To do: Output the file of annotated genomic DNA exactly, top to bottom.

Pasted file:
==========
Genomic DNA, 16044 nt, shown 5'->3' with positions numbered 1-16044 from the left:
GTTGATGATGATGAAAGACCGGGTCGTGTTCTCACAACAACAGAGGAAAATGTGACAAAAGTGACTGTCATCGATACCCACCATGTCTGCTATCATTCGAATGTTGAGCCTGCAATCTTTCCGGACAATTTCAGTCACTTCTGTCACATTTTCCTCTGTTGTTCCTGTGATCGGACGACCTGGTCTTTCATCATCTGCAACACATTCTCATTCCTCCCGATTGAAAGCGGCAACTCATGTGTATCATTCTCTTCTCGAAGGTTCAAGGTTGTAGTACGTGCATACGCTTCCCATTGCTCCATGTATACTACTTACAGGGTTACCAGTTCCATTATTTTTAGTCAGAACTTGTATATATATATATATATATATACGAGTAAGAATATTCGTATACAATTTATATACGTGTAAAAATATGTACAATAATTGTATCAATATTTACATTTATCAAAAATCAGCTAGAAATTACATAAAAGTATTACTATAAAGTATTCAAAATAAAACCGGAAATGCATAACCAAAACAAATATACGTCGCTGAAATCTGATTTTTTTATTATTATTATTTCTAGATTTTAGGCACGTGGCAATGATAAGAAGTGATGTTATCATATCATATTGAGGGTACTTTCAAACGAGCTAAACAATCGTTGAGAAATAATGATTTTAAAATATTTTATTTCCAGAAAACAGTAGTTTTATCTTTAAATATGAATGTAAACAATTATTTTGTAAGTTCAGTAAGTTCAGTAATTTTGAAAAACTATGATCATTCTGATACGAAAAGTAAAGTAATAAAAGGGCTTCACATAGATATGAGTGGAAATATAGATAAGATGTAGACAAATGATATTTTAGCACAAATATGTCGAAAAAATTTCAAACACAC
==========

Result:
Genomic DNA, 16044 nt, shown 5'->3' with positions numbered 1-16044 from the left:
GTTGATGATGATGAAAGACCGGGTCGTGTTCTCACAACAACAGAGGAAAATGTGACAAAAGTGACTGTCATCGATACCCACCATGTCTGCTATCATTCGAATGTTGAGCCTGCAATCTTTCCGGACAATTTCAGTCACTTCTGTCACATTTTCCTCTGTTGTTCCTGTGATCGGACGACCTGGTCTTTCATCATCTGCAACACATTCTCATTCCTCCCGATTGAAAGCGGCAACTCATGTGTATCATTCTCTTCTCGAAGGTTCAAGGTTGTAGTACGTGCATACGCTTCCCATTGCTCCATGTATACTACTTACAGGGTTACCAGTTCCATTATTTTTAGTCAGAACTTGTATATATATATATATATATATACGAGTAAGAATATTCGTATACAATTTATATACGTGTAAAAATATGTACAATAATTGTATCAATATTTACATTTATCAAAAATCAGCTAGAAATTACATAAAAGTATTACTATAAAGTATTCAAAATAAAACCGGAAATGCATAACCAAAACAAATATACGTCGCTGAAATCTGATTTTTTTATTATTATTATTTCTAGATTTTAGGCACGTGGCAATGATAAGAAGTGATGTTATCATATCATATTGAGGGTACTTTCAAACGAGCTAAACAATCGTTGAGAAATAATGATTTTAAAATATTTTATTTCCAGAAAACAGTAGTTTTATCTTTAAATATGAATGTAAACAATTATTTTGTAAGTTCAGTAAGTTCAGTAATTTTGAAAAACTATGATCATTCTGATACGAAAAGTAAAGTAATAAAAGGGCTTCACATAGATATGAGTGGAAATATAGATAAGATGTAGACAAATGATATTTTAGCACAAATATGTCGAAAAAATTTCAAACACAC